This is not a full mechanical check. A lot of people, when buying a car will drive it and if it drives reasonably well, without any obvious problems then that is good enough for them.
I will cover what to do if you happen to get a buyer who finds 200 million mechanical faults later in the book
Make notes on anything obvious you find. Donít forget to write down good points as well
You are checking for signs of obvious wear or damage as well as cleanliness. You donít need to be a mechanic here but any knowledge you have is useful.
Get a mechanic to look over your car (optional)
It is a good idea if you do have a mechanic to get him to look over your car. If he gives it the thumbs up then it will boost your confidence in regard to your sale price.
Additionally he tells you there is a fault then you will know about it and wonít be surprised when a buyer points out your engine is falling off its mountings.
Great. Got that done. Now lets get down to some price research
Step 3 - Working out the price
These are the sources that will give you information and this is what you are doing at this point Ė just collecting information. It will all come together soon.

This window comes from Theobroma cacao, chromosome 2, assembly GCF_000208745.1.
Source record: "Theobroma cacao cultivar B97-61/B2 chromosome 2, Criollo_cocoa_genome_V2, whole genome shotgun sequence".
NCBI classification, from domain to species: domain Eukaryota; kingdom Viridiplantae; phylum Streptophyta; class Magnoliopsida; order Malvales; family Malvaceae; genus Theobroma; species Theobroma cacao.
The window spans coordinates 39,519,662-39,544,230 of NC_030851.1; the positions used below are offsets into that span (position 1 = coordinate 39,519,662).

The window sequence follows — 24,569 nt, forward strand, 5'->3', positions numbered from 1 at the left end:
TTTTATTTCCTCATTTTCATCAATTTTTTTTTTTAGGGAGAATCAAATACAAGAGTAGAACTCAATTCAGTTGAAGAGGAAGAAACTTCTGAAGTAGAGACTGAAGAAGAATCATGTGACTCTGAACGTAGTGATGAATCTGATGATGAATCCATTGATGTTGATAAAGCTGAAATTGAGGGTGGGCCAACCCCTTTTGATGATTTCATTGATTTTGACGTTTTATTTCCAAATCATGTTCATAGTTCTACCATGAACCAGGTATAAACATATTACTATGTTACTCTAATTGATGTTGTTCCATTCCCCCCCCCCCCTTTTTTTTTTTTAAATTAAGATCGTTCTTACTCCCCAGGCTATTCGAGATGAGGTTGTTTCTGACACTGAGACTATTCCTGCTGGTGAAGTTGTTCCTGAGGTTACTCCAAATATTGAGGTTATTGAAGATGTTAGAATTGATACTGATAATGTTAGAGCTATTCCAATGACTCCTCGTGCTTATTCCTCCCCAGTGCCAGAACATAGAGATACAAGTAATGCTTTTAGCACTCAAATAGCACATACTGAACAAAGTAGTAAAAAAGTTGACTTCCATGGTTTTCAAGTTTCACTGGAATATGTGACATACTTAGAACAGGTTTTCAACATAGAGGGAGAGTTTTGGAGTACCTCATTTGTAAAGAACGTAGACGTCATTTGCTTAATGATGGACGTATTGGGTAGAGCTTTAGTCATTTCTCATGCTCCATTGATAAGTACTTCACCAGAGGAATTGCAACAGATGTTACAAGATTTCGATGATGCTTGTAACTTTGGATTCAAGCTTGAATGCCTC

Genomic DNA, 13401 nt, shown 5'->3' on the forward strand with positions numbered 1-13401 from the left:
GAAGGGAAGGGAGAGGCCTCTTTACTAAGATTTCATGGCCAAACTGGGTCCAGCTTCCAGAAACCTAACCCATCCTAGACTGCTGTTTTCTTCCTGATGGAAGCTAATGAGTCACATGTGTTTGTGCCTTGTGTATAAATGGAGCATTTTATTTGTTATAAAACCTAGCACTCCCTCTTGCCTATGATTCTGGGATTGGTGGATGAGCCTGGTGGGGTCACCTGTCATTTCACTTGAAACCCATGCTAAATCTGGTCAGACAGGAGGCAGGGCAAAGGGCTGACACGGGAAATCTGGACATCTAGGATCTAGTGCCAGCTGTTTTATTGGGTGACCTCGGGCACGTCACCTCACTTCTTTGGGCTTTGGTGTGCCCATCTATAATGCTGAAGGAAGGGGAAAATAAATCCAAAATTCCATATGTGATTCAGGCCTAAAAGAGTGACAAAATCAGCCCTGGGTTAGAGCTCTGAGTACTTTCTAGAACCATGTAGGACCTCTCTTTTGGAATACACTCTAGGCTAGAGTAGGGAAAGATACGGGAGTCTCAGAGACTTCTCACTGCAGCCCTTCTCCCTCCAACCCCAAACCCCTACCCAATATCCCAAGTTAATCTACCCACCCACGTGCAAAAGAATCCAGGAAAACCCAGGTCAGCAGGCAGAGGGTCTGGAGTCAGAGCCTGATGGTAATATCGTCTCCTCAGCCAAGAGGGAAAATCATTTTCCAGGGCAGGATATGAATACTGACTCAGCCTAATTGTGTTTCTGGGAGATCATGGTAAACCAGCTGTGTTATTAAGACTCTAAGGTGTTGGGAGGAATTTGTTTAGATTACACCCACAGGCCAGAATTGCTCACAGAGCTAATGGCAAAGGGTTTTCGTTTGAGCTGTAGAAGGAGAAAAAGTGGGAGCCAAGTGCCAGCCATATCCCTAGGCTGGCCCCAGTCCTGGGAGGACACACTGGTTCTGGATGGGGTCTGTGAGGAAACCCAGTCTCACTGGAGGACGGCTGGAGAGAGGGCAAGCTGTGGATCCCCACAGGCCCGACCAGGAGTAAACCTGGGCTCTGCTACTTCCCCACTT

1) Dealer research: Take your car down to a dealer and ask him what he will give you. He will usually make you an offer of some sort. You can consider this your bottom price. A dealer will always offer you less than you can get privately in general. The only exception is if you have a major fault. The dealer may give you a better price than private sale because he can get it fixed more economically. This is not a hard and fast rule and it will depend on your circumstances.
If you can get some firm offers from 1 or 2 dealers it is a useful thing. Make a note of this price somewhere. You will improve on this price by selling it privately using the methods I show you in this book and by preparing your car for sale.
Return to the Table of Contents